Two Greedy Italians Pork, Ginger and Honey… Amazing and Simple

I’ve been watching the the “Two Greedy Italians” on BBC 2 for the last few weeks. It’s one of those weird programmes that shouldn’t be good. It just is. I love Italian food, always have. If I was stranded on a desert island with a chef, they’d be Italian and I’d be fat.

These two old geezers though as they travel around their homeland have displayed a simplicity and a passion that’s got me properly fired up. The recipe that really got me salivating was their Pork, Ginger and Honey hot pot stew thing… I’ve never liked “English stews” (ready for the flames on that one), but this just looked amazing…

I made it with the kids, nice and easy, although I couldn’t find for love nor money a pork fillet the size that they did! I’ll post the recipe as we did it; with less pork.

Ingredients:

  • Extra Virgin Olive Oil
  • 100g Pancetta
  • 2 Carrots
  • 4 Small Parsnips
  • 4 Shallots
  • 2 Sprigs of Rosemary
  • 2 Garlic Cloves
  • 4 tbsps Honey
  • 2 x 300g Pork Fillets
  • 300 ml of stock
  • Fresh ginger
  • Salt & Pepper

Before starting it’s worth getting prepared. Chop your carrots and parsnips into nice fat chunks. Slice the shallots into nice thick slices, if they’re too fine they’ll disintegrate. Your ginger needs to be sliced coarsely, about 6 or 7 slices, each one the size of a thumbnail and a few millimeters thick. Lastly crush your garlic, nothing fancy. I peeled mine, you don’t have to if you’re feeling all rustic.

Get a nice large deep frying pan (with a lid) and drop in a few table spoons of oil. You want it to be about a millimetre or two deep across the whole pan. Get this hot, put the lid on to make sure it’s really hot and then chuck in the Pancetta. Careful, it will spit.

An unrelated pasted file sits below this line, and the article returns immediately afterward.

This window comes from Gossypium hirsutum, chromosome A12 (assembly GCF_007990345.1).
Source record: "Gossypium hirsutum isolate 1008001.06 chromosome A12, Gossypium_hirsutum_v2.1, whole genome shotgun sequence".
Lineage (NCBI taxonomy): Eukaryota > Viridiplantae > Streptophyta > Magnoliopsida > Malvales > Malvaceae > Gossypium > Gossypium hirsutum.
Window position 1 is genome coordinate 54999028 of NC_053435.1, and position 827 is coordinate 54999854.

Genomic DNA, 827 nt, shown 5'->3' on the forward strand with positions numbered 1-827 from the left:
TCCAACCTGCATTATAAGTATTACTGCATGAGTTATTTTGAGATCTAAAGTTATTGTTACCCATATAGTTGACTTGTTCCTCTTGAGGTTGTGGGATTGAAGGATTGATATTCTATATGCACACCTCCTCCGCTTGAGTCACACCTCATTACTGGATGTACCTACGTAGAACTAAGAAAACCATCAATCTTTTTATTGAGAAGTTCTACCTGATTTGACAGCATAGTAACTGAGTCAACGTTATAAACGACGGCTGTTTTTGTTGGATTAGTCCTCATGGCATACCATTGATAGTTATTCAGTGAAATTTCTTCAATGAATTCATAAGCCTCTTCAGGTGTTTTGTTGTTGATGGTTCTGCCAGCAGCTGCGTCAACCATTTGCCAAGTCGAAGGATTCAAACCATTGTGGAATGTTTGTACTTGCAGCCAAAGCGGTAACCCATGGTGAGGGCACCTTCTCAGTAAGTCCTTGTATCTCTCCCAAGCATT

Once golden, put the Pancetta in a bowl and leave somewhere convenient (Note: not in reach of the dog. Doh!) Now add in your pork and sear for a few minutes. It should be really hot, sealing in the flavour of the pancetta. While this is happening stick the kettle on for your stock. I used vegetable stock. It worked well.

Ok, now add in the garlic, ginger and honey. Keep this cooking until caramelised, it shouldn’t really be longer than a few minutes. It look so amazing at this stage. Now you can add in the rest of the ingredients. Leave this cooking for 30 mins with the lid on. Then take out the vegetables and set aside. If they’re not tender leave them in for a bit longer, although they should be. I used a pair of tongs, which made it bit like playing Operation but in reverse…

Now this is the bit where we changed the timings. As we had to 300g pork fillets instead of one mammoth 800g piece we had to adjust the cooking time. So while originally the cooking time is an hour, we went for 20 minutes. Perfect. Take the meat out and let it cool for a few minutes, then slice into nice chunky pieces.

Finally add everything back into the pan to just heat through. You are not cooking anything here, just making sure that it’s hot.

Serve.

Literally hold on to everymouthful. This is so tasty, easy, cheap, healthy…

Black Pudding and Poached Egg Salad